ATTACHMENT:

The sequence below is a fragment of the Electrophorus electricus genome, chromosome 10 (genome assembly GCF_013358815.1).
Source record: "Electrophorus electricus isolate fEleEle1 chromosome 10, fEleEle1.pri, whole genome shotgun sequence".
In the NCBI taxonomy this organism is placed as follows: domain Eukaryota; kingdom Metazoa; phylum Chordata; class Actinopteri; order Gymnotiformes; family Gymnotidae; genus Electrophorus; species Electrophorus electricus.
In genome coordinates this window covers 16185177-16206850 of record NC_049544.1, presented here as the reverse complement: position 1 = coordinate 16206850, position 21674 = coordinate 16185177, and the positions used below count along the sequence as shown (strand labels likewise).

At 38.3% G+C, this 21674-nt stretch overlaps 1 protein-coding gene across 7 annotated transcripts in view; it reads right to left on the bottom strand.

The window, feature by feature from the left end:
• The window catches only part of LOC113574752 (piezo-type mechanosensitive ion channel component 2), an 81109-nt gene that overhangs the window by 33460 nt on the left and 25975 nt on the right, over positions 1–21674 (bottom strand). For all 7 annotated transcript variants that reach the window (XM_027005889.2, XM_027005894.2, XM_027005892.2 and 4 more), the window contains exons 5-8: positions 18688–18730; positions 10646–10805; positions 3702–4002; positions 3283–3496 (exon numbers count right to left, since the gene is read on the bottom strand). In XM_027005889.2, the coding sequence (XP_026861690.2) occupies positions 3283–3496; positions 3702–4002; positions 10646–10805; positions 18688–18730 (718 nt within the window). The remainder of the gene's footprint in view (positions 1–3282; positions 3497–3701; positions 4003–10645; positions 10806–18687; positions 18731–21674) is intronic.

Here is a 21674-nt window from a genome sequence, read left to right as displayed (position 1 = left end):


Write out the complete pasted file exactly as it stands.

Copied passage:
The sequence below is a fragment of the Electrophorus electricus genome, chromosome 10 (genome assembly GCF_013358815.1).
Source record: "Electrophorus electricus isolate fEleEle1 chromosome 10, fEleEle1.pri, whole genome shotgun sequence".
In the NCBI taxonomy this organism is placed as follows: domain Eukaryota; kingdom Metazoa; phylum Chordata; class Actinopteri; order Gymnotiformes; family Gymnotidae; genus Electrophorus; species Electrophorus electricus.
In genome coordinates this window covers 16185177-16206850 of record NC_049544.1, presented here as the reverse complement: position 1 = coordinate 16206850, position 21674 = coordinate 16185177, and the positions used below count along the sequence as shown (strand labels likewise).

At 38.3% G+C, this 21674-nt stretch overlaps 1 protein-coding gene across 7 annotated transcripts in view; it reads right to left on the bottom strand.

The window, feature by feature from the left end:
• The window catches only part of LOC113574752 (piezo-type mechanosensitive ion channel component 2), an 81109-nt gene that overhangs the window by 33460 nt on the left and 25975 nt on the right, over positions 1–21674 (bottom strand). For all 7 annotated transcript variants that reach the window (XM_027005889.2, XM_027005894.2, XM_027005892.2 and 4 more), the window contains exons 5-8: positions 18688–18730; positions 10646–10805; positions 3702–4002; positions 3283–3496 (exon numbers count right to left, since the gene is read on the bottom strand). In XM_027005889.2, the coding sequence (XP_026861690.2) occupies positions 3283–3496; positions 3702–4002; positions 10646–10805; positions 18688–18730 (718 nt within the window). The remainder of the gene's footprint in view (positions 1–3282; positions 3497–3701; positions 4003–10645; positions 10806–18687; positions 18731–21674) is intronic.

Here is a 21674-nt window from a genome sequence, read left to right as displayed (position 1 = left end):